In the education dust-up via California state Sen. Leland Yee, D-San Francisco: “It is a little embarrassing that Harvard is cheaper than the California State University,” he said in an interview. “When you price out so many students, it is devastating to the future of the state. Our sons and daughters won’t be here to solve the state’s problems.”
(Illustration found here).
And California is in a world of financial shit and carry a long, nasty laundry list of ugly items to be encountered this election year, with no real, feasible end.
The state carries what Gov. Jerry Brown estimates is a $9.2 billion deficit and although the former Moonbeam seeks to raise taxes on the wealthy, the entire budget process could go down the drain, sucking the educational side-show with it.
Cutting school funds has become the financial path:
The state has seen a whirlwind of cuts to public education that has forced schools and colleges to reduce their budgets.
Last month, the Long Beach Unified School District announced the layoffs of more than 300 employees as part of an effort to save $20 million.
The district has slashed more than $300 million from its budget since 2008.
Cal State Long Beach is also looking at significant changes this year.
The 23-campus Cal State University System was hit with one of the harshest cuts last year with a loss of $750 million in state funding.
This a state where a few years ago was considered the top of the educational line.
And this ain’t just us out here on the Left Coast.
FromÂ HuffPost and the long-running MetLife Survey of the American Teacher:
…teachers’ job satisfaction has decreased by 15 points since the survey assessed the issue in 2009.
Forty-four percent of teachers reported they were very satisfied, the lowest rate MetLife has seen in 20 years.
According to the survey, more teachers feel their jobs are not secure: That rate ballooned from 8 percent in 2006 to 34 percent in a post-recession world.
And over the last two years, the percentage of teachers who are considering leaving the field increased by 12 points, to 29 percent.
“The results are not at all surprising given the context within which teachers have been working for the last couple of years,” said Kevin Welner, a University of Colorado, Boulder education professor.
“Teacher bashing has been so undermining of the profession that it’s sapping the appeal out of the career choice.”
Thirty-nine percent of parents and 43 percent of teachers reported they were pessimistic that student achievement would improve over the next five years.
This finding stunned Bob Wise, a former West Virginia governor who now heads the Alliance for Excellent Education.
“If we donâ€™t have a teacher corps that’s ready to meet that challenge and feels inclined to … that becomes even harder to reach,” he said.
And politics, not necessarily finances, is the bad rub.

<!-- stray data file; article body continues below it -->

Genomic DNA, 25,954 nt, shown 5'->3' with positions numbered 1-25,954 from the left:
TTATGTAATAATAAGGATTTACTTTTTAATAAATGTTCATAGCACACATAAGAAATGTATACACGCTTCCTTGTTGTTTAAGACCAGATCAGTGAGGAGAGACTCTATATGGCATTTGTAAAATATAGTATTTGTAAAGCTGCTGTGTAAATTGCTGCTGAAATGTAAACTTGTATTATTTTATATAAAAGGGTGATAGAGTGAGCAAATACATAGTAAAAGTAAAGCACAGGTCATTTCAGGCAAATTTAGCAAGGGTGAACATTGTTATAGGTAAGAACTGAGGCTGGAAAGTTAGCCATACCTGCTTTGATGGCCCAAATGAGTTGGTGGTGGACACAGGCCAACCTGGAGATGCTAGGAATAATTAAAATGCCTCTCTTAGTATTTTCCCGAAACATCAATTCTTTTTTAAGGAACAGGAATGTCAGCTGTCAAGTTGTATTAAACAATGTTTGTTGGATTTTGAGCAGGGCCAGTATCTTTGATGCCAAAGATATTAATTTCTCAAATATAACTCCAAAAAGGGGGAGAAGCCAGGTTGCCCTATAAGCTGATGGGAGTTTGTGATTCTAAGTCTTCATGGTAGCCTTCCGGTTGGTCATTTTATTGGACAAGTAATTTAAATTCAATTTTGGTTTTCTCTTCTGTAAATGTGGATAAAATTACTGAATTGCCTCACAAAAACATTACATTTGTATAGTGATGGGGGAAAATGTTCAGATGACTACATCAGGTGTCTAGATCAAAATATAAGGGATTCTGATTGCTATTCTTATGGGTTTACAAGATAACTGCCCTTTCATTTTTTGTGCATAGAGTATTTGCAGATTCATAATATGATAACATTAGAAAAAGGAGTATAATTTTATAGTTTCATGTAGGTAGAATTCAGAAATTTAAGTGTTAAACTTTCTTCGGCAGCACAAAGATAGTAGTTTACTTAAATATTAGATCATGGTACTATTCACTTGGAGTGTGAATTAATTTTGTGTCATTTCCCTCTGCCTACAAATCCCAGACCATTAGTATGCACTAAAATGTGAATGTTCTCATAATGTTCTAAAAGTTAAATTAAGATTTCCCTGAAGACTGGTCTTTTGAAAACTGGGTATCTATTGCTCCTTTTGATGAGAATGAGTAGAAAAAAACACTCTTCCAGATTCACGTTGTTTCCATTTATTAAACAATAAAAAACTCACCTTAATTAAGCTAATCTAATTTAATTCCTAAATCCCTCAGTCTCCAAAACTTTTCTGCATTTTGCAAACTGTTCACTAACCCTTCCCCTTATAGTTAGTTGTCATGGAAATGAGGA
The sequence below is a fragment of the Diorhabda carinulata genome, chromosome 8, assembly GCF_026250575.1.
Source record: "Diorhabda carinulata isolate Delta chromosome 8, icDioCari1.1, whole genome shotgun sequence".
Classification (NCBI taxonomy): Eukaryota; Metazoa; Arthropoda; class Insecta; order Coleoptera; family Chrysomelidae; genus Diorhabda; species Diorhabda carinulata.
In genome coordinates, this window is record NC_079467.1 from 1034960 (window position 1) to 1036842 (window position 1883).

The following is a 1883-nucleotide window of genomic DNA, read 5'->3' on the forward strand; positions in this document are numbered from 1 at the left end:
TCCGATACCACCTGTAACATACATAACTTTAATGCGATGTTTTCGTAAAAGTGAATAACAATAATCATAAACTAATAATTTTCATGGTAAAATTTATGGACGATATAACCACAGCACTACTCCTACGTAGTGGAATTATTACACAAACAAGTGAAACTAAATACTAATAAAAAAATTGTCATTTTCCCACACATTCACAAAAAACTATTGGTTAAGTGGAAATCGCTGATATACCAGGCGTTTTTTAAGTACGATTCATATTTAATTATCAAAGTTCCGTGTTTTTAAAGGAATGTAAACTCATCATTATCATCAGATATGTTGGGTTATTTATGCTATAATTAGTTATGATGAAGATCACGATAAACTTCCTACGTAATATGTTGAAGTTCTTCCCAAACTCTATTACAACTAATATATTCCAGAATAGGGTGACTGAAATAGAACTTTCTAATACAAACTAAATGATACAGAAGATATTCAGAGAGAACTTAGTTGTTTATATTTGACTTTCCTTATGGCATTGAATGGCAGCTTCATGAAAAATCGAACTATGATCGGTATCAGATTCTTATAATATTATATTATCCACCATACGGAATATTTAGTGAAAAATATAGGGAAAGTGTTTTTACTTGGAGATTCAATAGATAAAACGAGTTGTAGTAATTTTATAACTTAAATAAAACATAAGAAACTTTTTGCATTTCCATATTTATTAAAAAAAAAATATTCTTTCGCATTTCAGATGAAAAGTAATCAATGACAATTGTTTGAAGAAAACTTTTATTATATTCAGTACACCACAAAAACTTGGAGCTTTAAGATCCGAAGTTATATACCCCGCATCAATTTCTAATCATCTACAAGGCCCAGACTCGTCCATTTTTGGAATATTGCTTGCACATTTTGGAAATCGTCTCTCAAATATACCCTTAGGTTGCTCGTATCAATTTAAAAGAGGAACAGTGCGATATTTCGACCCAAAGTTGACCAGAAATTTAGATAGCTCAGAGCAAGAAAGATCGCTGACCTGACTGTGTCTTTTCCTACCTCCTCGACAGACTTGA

Paul Krugman in his column at the New York Times this morning cuts into the bat-shit crazy GOP.
But now one of our two major political parties has taken a hard right turn against education, or at least against education that working Americans can afford.
Remarkably, this new hostility to education is shared by the social conservative and economic conservative wings of the Republican coalition, now embodied in the persons of Rick Santorum and Mitt Romney.
And this comes at a time when American education is already in deep trouble.
About that hostility: Mr. Santorum made headlines by declaring that President Obama wants to expand college enrollment because colleges are â€œindoctrination millsâ€ that destroy religious faith.
But Mr. Romneyâ€™s response to a high school senior worried about college costs is arguably even more significant, because what he said points the way to actual policy choices that will further undermine American education.
Hereâ€™s what the candidate told the student: â€œDonâ€™t just go to one that has the highest price. Go to one that has a little lower price where you can get a good education. And, hopefully, youâ€™ll find that. And donâ€™t expect the government to forgive the debt that you take on.â€
Inflation-adjusted tuition at public four-year colleges has risen by more than 70 percent over the past decade.
So good luck on finding that college â€œthat has a little lower price.â€
After all, over the past 30 years, there has been a stunning disconnect between huge income gains at the top and the struggles of ordinary workers.
You can make the case that the self-interest of Americaâ€™s elite is best served by making sure that this disconnect continues, which means keeping taxes on high incomes low at all costs, never mind the consequences in terms of poor infrastructure and an undertrained work force.
And if underfunding public education leaves many children of the less affluent shut out from upward mobility, well, did you really believe that stuff about creating equality of opportunity?
Dude, no going Animal House now, and most-likely, maybe no house at all.